Are you feeling like your to-do list will never get done? Is your day filled with back-to-back tasks? Do you believe you can’t spare an extra five minutes devoted to anything but work?
When you see all the items you checked off your list, you probably feel like your day was worthwhile, but it might not have been all that productive. Here’s why.
You focus better when you take breaks. This applies to technical writers and instructional designers in the office environment, yet can be equally or more critical to freelancers. Sometimes working from home can blur the line between work time and personal time.
Breaks challenge monotony, improve mood and energy, and enhance productivity.
Breaks Shake Up Monotony
With your eyes glued to your screen, it’s easy to let an hour, then two, then three slip by while you’re hard at work. You really want to get away from your desk for a minute, but there just isn’t time.
Well, you should make time. If you stay at your keyboard except for bathroom breaks, the monotony can induce restlessness and boredom – enemies of innovation.
Need some help keeping track of when you should take breaks? Try the DeskTime app.
Breaks Improve Your Mood and Energy – Even Reduce Food Cravings
You’re dedicated to your project nonstop, for hours on end. You finally tear your focus away from work long enough to realize your shoulders are hunched by your ears. An uncomfortable pain pinches the base of your neck, and strain throbs behind your eyes. You feel dizzy with your first full breath in hours, which has starved your brain of oxygen – and probably starved your project of several good ideas, too.
Your brain needs plenty of oxygen to function optimally, and the best way to get it is by moving around. Additionally, people who spend a majority of their workday at a desk show increased rates of diabetes, obesity and depression. “Microbouts” of activity have been found to improve mood and boost stamina all day, plus reduce food cravings at work, according to the International Journal of Behavioral Nutrition and Physical Activity.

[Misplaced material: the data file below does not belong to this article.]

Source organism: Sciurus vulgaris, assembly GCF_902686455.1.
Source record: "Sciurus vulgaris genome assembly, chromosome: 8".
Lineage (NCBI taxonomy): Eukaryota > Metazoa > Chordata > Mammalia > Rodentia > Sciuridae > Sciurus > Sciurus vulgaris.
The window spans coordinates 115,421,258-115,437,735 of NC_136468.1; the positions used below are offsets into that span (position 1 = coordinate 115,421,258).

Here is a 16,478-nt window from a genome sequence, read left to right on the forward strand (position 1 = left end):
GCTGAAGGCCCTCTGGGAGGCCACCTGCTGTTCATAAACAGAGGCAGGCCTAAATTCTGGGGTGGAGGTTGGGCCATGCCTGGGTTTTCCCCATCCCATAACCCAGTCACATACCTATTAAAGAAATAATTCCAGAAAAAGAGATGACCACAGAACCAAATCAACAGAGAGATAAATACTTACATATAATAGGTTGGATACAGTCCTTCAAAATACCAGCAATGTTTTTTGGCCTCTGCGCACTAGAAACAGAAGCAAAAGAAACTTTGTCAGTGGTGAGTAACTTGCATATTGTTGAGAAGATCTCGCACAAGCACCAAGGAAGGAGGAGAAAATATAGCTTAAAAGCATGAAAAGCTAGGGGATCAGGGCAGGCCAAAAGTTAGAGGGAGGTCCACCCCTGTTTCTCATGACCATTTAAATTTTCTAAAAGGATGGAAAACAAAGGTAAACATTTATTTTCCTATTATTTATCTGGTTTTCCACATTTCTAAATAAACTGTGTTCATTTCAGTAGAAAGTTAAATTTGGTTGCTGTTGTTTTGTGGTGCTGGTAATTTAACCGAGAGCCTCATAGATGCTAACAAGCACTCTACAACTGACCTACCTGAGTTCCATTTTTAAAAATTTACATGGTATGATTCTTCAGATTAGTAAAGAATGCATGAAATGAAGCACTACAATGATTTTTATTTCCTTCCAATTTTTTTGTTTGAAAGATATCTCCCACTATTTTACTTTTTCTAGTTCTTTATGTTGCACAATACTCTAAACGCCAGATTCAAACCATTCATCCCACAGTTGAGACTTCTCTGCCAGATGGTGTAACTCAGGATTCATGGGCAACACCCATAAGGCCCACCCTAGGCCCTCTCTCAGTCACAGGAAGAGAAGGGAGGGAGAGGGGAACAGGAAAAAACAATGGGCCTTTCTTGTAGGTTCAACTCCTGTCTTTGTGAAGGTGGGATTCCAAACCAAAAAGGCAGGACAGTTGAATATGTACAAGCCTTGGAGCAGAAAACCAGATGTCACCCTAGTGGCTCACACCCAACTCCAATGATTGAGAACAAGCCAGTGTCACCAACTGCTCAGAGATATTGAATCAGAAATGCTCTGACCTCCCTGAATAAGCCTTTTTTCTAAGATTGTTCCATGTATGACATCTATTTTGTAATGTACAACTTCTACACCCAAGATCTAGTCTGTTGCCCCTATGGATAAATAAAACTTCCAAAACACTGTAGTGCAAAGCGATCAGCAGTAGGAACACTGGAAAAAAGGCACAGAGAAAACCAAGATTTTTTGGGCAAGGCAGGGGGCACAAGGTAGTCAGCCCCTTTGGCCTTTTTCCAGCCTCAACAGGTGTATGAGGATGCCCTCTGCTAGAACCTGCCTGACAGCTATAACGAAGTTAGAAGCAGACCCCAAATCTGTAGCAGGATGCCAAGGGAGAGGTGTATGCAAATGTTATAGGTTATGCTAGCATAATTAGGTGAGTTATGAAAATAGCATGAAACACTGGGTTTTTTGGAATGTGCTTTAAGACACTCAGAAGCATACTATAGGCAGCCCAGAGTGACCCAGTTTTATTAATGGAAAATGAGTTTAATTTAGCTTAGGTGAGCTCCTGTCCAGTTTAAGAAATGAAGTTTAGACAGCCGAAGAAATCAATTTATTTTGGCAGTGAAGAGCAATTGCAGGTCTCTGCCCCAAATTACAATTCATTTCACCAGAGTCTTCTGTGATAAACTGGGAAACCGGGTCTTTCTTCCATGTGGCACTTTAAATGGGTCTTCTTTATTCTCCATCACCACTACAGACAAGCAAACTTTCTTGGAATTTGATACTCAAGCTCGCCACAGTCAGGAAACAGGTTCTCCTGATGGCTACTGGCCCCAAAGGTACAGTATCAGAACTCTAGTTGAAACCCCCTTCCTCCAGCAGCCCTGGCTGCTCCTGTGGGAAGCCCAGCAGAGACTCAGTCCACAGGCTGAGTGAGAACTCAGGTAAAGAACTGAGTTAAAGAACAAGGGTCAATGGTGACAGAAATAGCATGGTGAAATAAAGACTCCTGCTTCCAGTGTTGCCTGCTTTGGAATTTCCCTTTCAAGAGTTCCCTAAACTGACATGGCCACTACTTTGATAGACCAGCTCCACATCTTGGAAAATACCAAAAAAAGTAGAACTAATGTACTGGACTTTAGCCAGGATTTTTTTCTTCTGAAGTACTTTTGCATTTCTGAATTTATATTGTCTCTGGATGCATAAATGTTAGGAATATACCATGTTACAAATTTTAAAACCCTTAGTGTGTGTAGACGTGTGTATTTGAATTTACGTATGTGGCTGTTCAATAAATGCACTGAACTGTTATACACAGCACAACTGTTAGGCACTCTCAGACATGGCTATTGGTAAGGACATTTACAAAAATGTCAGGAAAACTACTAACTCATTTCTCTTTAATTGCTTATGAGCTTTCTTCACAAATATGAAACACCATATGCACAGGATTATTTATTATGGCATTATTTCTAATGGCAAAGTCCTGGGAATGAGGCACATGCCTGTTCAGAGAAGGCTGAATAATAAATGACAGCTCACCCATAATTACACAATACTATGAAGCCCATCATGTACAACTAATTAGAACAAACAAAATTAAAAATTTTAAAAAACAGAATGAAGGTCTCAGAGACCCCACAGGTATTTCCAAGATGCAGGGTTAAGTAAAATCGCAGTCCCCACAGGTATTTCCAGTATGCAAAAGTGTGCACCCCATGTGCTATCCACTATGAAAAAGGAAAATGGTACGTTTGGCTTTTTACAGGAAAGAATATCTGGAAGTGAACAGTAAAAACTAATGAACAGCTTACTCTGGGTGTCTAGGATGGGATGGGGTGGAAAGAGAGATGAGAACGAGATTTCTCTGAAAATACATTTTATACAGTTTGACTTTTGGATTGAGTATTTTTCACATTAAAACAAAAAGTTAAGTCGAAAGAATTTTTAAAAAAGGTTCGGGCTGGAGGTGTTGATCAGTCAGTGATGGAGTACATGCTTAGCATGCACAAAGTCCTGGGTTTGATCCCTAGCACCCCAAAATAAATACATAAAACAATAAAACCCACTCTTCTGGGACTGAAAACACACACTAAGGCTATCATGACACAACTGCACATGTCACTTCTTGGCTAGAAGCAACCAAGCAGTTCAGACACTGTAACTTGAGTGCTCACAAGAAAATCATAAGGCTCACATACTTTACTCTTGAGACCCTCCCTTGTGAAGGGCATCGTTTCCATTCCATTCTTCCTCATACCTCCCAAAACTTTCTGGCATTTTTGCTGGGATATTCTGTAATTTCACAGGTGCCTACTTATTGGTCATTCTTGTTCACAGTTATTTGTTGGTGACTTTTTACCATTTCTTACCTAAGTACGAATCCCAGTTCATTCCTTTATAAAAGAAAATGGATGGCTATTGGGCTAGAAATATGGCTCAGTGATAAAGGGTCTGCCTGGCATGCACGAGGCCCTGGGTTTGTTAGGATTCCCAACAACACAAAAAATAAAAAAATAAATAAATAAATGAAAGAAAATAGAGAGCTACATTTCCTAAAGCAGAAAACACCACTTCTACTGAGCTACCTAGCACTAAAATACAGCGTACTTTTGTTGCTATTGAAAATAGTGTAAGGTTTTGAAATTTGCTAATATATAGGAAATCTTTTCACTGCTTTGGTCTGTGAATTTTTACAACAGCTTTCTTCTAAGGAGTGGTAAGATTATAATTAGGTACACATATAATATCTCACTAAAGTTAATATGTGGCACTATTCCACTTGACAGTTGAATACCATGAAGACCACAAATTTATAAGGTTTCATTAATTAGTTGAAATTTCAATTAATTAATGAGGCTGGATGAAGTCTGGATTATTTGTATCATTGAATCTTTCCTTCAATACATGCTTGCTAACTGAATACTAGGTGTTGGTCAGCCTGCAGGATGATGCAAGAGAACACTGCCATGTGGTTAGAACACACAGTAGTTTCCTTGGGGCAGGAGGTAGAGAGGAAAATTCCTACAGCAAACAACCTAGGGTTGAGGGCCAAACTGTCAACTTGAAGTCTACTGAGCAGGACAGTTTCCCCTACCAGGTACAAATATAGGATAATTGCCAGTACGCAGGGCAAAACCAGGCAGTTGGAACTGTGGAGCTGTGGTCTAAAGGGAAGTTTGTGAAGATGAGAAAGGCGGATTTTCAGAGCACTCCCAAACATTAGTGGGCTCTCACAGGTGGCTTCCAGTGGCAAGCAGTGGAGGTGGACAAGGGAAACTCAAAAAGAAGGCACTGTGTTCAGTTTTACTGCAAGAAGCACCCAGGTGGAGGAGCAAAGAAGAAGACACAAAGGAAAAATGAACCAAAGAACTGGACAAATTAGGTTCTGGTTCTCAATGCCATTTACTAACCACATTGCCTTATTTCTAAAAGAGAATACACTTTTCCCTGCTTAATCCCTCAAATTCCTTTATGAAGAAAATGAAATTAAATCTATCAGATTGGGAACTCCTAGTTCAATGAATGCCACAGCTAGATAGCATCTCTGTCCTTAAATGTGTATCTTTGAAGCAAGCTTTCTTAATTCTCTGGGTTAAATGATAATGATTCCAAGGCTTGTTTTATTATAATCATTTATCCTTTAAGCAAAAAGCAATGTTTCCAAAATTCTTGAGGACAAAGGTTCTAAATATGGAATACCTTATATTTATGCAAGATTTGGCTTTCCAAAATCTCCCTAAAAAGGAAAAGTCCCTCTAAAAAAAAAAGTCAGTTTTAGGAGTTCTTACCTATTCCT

Breaks Improve Work Intensity and Productivity
More frequent breaks increase your output. While five minutes every hour is a good goal, the optimal is a more generous ratio: 52 and 17, also known as the Pomodoro Technique. Creators of the DeskTime app, the Draugeim Group, designed an experiment using DeskTime. They tracked how their top-performing employees used their time.
Data showed these top performers with the most productivity and output worked on average 52 minutes, and then took a break for 17 minutes. That break recharged them to put their all into the following hour of work. Despite the 17 minutes of downtime, these employees produced better quality work at a faster pace.
Refresh Your Break Time
Are you finally convinced those extra five minutes – or more – of downtime are worthwhile? Click here for ways to make your breaks more refreshing.